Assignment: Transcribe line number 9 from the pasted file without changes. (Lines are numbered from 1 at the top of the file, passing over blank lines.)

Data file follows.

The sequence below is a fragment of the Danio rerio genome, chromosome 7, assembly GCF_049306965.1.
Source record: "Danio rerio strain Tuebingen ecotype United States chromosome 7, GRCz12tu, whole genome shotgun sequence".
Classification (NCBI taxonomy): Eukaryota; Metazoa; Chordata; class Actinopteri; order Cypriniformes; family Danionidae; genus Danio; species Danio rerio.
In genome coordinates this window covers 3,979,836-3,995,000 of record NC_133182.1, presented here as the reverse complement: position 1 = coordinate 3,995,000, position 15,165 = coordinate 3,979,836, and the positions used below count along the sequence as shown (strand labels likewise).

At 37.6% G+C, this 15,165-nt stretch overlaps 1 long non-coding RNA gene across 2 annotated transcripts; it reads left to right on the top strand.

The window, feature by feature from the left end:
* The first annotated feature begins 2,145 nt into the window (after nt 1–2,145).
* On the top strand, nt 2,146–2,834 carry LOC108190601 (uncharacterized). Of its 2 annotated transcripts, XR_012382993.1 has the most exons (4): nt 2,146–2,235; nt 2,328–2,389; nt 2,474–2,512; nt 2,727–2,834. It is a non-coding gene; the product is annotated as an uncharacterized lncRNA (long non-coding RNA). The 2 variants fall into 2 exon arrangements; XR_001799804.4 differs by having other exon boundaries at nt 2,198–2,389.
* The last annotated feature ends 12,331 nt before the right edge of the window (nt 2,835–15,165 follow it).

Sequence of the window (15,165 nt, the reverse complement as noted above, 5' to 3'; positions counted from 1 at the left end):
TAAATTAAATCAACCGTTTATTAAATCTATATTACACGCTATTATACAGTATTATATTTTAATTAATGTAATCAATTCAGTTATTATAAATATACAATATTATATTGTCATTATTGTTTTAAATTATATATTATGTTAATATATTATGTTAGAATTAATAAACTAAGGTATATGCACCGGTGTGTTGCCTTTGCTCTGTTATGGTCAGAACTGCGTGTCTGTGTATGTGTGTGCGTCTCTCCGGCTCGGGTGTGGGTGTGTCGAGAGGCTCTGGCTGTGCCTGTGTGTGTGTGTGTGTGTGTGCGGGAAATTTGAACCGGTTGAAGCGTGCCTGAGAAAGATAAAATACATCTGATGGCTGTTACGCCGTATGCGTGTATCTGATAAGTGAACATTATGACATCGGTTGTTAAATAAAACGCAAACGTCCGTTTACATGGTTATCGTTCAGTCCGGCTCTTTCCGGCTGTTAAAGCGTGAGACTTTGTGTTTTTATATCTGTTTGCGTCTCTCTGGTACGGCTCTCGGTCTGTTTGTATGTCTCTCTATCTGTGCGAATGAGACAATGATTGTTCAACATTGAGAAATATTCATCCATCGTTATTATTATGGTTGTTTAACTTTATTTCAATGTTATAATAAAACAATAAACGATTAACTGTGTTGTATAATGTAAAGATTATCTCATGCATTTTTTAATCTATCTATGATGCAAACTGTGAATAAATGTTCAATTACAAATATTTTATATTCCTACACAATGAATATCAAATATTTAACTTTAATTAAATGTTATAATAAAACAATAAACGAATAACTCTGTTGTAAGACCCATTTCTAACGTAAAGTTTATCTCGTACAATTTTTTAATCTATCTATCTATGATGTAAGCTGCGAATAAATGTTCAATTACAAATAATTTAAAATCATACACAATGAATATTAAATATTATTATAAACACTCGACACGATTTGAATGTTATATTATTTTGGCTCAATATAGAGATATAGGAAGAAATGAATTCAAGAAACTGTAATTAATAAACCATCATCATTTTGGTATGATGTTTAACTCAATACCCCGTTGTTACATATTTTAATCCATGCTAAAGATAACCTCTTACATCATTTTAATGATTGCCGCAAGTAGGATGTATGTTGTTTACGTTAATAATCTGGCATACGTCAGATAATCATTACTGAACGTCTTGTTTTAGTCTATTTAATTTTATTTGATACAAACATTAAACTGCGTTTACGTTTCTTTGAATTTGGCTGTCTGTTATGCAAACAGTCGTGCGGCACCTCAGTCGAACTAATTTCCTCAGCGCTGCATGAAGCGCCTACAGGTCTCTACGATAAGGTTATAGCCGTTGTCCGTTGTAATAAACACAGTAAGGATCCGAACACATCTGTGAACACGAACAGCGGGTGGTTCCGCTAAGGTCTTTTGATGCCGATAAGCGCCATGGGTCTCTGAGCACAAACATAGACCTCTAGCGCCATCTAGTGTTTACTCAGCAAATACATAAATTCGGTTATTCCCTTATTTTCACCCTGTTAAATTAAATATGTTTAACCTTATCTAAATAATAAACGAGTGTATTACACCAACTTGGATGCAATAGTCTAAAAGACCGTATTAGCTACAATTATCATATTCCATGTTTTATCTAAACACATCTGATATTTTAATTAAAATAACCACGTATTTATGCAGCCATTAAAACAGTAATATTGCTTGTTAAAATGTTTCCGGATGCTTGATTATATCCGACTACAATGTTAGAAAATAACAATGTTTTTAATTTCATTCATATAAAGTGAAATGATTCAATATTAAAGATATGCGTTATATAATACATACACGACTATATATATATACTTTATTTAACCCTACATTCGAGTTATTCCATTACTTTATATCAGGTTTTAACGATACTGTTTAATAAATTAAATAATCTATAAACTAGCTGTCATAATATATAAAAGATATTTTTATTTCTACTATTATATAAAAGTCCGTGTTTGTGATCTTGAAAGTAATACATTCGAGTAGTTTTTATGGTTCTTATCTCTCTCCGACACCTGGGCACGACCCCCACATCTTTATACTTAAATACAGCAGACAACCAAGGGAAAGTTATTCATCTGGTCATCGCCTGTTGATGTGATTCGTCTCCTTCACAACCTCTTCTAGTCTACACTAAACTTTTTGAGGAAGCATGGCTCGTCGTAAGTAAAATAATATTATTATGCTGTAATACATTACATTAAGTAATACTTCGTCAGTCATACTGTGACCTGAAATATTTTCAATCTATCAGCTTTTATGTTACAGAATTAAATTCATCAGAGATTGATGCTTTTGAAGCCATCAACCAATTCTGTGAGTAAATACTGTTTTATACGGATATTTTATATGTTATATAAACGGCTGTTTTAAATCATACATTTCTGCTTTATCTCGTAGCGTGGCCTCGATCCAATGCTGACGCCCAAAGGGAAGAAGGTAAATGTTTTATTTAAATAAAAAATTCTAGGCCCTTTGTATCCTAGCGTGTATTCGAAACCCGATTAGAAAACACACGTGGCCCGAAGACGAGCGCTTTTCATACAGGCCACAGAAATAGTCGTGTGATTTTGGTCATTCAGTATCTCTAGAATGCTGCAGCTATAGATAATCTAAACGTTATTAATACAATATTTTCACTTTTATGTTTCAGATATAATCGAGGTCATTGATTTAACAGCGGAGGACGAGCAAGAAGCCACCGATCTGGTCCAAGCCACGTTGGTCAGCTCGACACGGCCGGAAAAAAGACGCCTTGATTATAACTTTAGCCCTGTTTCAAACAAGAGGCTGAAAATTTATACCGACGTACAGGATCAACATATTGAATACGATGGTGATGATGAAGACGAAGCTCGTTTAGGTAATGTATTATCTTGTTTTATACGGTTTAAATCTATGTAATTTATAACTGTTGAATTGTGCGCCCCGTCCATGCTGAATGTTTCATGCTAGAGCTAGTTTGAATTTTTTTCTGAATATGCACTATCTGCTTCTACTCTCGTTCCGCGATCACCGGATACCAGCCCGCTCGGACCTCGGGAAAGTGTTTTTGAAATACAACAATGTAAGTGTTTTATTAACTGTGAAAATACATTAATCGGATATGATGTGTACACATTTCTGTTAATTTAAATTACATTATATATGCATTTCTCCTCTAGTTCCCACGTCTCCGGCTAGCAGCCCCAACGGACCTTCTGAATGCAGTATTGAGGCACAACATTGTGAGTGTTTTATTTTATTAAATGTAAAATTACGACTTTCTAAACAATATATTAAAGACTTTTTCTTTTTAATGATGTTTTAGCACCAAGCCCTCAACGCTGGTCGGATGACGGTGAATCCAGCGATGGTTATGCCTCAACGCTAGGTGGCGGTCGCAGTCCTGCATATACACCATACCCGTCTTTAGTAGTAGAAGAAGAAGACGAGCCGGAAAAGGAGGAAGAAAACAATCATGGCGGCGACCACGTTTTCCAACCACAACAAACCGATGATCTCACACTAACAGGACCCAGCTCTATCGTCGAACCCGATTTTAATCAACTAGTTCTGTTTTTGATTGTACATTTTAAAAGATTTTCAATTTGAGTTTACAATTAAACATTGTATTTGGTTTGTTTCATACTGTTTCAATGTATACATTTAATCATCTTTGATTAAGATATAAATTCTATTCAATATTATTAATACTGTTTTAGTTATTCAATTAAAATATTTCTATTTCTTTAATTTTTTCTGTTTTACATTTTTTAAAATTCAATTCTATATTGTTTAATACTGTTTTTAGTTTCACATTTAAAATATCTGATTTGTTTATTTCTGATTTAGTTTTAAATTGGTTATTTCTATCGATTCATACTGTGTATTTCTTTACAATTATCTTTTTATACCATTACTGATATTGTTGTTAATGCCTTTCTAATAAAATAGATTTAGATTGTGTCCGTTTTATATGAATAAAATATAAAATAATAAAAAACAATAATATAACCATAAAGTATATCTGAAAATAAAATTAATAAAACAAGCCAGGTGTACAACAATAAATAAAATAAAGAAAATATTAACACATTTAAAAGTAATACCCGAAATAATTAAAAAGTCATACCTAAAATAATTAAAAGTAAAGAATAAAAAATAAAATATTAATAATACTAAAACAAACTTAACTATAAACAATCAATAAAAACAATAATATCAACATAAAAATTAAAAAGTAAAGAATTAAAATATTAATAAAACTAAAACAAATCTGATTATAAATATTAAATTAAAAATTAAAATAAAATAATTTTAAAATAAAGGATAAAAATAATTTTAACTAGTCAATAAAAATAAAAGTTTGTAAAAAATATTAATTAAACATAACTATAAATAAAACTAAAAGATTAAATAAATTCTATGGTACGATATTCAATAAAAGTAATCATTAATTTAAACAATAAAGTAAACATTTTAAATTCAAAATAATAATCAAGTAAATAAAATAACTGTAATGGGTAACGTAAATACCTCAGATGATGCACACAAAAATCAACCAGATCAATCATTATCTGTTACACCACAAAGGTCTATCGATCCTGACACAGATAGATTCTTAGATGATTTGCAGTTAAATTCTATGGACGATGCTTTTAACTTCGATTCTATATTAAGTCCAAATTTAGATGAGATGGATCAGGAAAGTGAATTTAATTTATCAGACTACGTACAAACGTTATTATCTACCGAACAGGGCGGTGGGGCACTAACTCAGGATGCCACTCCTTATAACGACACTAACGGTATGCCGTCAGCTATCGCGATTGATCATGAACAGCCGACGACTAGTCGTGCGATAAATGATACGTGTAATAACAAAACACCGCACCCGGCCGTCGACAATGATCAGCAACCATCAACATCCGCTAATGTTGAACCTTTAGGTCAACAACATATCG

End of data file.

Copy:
* The last annotated feature ends 12,331 nt before the right edge of the window (nt 2,835–15,165 follow it).